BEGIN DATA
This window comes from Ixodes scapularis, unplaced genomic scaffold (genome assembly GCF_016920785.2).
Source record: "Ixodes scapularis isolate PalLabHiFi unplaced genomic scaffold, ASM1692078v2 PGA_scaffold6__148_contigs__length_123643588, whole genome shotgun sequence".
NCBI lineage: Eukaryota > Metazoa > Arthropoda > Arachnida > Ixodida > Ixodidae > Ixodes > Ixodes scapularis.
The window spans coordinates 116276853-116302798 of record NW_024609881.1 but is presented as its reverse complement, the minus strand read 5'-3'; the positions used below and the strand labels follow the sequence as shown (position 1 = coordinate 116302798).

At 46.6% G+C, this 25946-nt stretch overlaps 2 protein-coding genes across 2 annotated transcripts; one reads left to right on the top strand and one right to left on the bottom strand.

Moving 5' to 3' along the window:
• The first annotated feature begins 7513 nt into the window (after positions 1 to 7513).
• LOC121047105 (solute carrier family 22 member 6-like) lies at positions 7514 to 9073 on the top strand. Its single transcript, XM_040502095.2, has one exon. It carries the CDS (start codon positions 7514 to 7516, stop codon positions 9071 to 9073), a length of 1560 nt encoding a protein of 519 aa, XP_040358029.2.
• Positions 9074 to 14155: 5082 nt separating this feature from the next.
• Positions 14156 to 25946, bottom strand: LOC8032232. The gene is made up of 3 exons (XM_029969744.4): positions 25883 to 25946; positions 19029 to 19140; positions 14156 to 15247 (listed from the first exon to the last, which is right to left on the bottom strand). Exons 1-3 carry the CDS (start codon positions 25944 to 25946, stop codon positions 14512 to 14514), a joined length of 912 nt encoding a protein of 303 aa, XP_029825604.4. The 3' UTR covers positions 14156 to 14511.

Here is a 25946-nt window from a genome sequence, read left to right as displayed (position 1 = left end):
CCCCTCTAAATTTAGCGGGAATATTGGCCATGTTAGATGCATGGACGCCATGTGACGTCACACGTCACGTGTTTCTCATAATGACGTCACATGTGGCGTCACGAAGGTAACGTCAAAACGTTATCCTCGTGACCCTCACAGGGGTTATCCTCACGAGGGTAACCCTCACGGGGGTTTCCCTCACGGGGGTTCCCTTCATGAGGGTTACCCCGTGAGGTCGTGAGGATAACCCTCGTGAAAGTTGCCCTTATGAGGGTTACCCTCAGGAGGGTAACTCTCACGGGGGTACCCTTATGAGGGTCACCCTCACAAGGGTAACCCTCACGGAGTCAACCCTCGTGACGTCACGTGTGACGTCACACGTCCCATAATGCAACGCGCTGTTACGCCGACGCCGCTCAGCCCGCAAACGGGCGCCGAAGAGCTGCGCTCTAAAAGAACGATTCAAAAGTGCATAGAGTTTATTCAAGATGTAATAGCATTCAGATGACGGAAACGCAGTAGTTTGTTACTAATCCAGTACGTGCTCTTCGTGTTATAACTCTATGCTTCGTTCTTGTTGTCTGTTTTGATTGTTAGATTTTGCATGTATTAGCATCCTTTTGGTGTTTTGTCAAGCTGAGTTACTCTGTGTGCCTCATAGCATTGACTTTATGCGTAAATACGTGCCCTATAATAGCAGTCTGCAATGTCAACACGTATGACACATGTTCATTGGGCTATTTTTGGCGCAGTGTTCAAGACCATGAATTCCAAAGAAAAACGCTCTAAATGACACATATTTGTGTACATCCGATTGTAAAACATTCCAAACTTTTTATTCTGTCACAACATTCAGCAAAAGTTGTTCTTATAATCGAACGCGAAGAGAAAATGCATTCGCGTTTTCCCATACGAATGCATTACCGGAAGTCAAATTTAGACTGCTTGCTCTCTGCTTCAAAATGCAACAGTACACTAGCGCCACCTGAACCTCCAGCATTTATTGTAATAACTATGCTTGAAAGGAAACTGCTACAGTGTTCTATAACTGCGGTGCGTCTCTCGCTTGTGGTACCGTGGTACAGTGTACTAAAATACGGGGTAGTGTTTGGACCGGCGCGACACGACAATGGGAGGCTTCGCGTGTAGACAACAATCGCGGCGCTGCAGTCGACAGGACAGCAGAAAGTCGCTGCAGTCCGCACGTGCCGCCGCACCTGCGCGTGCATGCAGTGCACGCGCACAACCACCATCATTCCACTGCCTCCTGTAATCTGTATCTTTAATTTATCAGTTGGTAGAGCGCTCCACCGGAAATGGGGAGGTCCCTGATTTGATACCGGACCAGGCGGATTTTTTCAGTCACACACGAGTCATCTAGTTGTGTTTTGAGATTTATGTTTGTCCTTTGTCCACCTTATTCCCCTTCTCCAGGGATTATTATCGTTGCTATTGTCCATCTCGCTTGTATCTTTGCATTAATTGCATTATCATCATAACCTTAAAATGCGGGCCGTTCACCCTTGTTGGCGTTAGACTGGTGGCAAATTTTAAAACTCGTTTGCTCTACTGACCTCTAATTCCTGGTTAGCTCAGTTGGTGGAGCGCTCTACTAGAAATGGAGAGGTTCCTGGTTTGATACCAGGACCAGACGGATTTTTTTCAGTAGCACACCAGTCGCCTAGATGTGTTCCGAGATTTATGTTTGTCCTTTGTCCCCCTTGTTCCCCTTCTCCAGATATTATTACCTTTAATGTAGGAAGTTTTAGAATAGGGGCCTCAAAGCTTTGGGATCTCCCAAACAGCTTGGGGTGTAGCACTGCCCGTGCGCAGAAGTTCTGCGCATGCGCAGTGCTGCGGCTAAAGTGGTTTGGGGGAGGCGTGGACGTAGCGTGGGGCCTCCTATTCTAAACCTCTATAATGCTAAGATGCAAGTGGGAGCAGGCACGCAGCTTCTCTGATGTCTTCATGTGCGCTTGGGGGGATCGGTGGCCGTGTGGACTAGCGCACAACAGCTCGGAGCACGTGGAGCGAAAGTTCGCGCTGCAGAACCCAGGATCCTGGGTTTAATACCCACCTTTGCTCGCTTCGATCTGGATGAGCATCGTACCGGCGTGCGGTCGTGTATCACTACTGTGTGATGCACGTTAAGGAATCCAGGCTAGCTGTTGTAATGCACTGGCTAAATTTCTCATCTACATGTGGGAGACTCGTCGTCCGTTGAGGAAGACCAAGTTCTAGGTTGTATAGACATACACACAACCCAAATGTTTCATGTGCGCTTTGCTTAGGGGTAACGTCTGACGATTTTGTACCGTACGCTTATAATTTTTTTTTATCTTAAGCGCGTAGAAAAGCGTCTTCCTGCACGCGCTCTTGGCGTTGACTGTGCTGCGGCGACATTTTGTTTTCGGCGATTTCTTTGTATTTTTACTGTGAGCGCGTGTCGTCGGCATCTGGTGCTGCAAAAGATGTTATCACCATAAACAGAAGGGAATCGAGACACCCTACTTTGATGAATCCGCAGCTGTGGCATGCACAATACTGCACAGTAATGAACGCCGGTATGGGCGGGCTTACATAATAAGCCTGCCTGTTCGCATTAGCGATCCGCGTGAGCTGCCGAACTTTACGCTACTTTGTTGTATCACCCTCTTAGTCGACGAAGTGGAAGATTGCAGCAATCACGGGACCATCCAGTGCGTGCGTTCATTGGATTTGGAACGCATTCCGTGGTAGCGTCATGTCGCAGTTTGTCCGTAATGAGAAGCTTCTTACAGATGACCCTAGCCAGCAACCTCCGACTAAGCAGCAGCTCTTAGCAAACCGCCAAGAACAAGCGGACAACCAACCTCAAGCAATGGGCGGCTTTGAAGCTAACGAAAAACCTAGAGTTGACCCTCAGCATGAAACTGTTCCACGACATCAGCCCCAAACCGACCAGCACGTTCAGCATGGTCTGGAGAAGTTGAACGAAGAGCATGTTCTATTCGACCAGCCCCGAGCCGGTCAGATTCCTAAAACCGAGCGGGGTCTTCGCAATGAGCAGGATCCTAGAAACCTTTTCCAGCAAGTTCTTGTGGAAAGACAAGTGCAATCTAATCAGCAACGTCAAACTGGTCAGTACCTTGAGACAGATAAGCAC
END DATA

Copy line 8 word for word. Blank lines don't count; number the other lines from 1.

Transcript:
• LOC121047105 (solute carrier family 22 member 6-like) lies at positions 7514 to 9073 on the top strand. Its single transcript, XM_040502095.2, has one exon. It carries the CDS (start codon positions 7514 to 7516, stop codon positions 9071 to 9073), a length of 1560 nt encoding a protein of 519 aa, XP_040358029.2.